BY JONATHAN KAMOGA
Ugandan activists have petitioned the East African Court of Justice (EACJ) over Kenya’s decision to allow the unrestricted use, import and cultivation of genetically modified organisms (GMOs), citing potential risks to the region.
In a petition filed at the court’s offices in Kampala on Friday, lobbyists from Slow Food International and the Center for Nutrition and Adequate Living Rights urged the court to prevent Kenya from implementing what they see as unlawful against the treaty African Charter of Human and People’s Rights designated for the establishment of the EAC and the EAC.
Last October, the cabinet in Kenya lifted a 10-year ban on GMOs restricted to open cultivation and importation, becoming the second country in Africa to do so.
However, regional partners such as Tanzania, Uganda and Rwanda are taking bold steps to eliminate GMOs, with Kampala twice deferring parliamentary legislation on the issue.
Kenya said the move was to curb prevailing hunger, which is being blamed on the drought which has hit about three million citizens so far.
The Kenyan government said the decision was informed through various technical and expert reports from regulatory bodies such as the National Biosafety Agency and the World Health Organization.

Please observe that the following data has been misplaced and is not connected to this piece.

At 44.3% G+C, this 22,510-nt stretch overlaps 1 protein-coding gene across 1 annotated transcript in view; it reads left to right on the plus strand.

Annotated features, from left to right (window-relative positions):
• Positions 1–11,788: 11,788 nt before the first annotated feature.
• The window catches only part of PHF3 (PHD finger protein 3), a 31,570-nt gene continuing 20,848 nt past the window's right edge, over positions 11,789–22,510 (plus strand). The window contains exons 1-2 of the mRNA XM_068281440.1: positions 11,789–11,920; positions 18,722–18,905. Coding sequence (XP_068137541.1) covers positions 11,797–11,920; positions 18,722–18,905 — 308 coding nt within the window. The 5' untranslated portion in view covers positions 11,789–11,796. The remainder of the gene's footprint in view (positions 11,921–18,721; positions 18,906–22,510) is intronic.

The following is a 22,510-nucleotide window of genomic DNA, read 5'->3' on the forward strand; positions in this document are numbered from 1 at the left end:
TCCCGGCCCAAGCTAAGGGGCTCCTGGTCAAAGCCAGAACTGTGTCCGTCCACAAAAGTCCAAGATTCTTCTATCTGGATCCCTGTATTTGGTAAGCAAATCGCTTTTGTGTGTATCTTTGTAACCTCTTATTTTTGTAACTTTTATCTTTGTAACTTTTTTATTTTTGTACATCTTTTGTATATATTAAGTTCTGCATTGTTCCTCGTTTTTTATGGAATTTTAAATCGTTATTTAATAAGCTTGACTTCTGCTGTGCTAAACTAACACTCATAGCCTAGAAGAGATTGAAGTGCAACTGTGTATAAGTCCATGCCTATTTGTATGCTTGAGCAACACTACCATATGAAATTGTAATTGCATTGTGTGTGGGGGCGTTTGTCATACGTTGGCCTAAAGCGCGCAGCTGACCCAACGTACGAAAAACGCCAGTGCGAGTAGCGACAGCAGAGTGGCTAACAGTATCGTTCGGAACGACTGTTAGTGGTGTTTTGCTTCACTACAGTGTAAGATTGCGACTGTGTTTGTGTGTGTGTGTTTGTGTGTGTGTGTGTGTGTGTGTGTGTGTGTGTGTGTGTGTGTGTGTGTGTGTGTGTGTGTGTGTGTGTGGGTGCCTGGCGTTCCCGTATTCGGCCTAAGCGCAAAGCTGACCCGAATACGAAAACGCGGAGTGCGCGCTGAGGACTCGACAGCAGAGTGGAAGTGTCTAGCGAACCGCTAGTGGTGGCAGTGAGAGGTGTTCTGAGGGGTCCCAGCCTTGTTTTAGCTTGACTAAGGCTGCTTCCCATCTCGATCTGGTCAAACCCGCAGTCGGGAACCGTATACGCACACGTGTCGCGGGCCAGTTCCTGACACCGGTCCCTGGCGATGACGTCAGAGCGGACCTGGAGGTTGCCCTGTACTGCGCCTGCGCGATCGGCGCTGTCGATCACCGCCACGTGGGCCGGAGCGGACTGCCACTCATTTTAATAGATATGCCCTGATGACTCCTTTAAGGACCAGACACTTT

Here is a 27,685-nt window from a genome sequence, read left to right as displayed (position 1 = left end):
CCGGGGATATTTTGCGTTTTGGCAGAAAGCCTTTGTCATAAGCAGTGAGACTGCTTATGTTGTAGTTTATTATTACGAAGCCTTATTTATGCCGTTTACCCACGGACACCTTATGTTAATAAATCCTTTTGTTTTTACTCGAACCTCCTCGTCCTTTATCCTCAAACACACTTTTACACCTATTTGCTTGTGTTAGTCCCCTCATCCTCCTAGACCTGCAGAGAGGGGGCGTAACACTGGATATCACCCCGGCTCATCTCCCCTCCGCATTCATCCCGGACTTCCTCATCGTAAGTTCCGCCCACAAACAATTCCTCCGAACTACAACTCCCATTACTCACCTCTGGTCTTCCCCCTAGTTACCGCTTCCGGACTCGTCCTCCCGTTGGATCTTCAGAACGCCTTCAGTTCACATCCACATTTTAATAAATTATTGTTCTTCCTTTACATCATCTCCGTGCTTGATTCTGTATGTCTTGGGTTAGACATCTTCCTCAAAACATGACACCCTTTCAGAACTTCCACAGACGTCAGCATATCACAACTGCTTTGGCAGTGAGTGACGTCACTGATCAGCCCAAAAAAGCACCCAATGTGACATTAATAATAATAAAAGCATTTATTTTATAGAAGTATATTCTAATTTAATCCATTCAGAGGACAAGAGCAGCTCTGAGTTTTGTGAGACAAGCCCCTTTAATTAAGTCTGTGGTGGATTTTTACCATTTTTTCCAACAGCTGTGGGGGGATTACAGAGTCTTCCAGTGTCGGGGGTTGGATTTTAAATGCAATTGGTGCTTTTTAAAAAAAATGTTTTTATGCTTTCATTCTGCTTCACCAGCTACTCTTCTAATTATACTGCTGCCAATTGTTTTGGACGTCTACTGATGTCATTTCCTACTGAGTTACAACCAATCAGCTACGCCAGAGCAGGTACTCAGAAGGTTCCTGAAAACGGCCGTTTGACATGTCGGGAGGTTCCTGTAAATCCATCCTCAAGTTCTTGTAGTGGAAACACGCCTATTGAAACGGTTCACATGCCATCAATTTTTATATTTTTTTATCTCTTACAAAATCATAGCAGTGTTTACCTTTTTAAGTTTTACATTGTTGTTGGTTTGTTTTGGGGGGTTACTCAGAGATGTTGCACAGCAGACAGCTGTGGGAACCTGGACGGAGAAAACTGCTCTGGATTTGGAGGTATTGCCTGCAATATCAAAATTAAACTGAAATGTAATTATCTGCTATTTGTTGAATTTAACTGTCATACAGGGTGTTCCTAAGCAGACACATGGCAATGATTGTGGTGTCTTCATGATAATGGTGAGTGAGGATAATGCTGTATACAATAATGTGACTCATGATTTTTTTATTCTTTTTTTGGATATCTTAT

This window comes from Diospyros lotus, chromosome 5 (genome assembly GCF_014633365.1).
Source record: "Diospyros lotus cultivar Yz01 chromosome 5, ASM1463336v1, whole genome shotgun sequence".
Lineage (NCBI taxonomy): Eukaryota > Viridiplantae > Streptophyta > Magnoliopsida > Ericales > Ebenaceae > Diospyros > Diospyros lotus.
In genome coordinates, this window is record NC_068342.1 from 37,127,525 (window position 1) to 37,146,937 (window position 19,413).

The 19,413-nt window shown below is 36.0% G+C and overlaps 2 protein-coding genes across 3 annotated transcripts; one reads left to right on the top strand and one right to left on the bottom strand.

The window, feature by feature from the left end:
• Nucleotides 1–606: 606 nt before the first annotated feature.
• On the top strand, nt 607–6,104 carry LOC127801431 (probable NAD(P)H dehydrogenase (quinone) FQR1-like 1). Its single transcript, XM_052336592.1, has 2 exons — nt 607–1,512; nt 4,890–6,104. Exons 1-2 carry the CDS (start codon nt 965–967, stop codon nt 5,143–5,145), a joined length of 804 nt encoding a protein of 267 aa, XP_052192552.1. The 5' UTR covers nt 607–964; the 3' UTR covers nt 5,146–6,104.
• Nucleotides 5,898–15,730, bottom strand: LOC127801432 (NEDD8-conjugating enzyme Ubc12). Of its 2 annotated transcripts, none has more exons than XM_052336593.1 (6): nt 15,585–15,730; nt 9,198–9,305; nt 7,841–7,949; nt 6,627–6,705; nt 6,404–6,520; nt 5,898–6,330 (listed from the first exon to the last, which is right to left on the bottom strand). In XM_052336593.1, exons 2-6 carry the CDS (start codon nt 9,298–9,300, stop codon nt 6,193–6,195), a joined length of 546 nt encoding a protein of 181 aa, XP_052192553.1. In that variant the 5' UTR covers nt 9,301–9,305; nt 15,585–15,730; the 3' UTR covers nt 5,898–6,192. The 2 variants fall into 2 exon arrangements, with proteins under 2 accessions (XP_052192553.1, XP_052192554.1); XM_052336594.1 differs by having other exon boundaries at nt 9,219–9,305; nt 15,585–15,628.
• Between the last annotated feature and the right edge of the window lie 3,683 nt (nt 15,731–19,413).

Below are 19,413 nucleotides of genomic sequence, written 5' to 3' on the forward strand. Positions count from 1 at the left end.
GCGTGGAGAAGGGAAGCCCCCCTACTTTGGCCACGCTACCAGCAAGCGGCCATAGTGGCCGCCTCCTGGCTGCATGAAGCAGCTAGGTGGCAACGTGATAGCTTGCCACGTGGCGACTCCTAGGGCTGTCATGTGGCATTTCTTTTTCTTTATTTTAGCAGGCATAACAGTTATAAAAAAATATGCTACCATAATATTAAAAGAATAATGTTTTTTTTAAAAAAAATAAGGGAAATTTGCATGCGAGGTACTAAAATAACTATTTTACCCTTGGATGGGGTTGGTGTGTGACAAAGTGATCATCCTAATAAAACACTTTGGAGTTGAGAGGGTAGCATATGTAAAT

Others include the United States Food and Drugs Administration, the European Food Safety Authority, and the Food and Agriculture Organization.
The Kenya Agricultural and Livestock Organization is already growing GMO crops such as cassava and corn.
There is now growing unease that given the volume of trade and social networking between Nairobi and its neighbors, GMOs could definitely seep across Kenya’s borders.
“We want the court to order Kenya to stop this GMO madness. GMOs create an open monopoly that leads to the economic exploitation of small farmers amidst the already crippling economic environment,” said David Kabanda, executive director of the Center for Nutrition and Adequate Living Rights.
“The African Charter on Human and People’s Rights prevents States parties from using all forms of economic exploitation abroad, particularly those practiced by international monopolies, so that their populations can reap the full benefits derived from national resources.”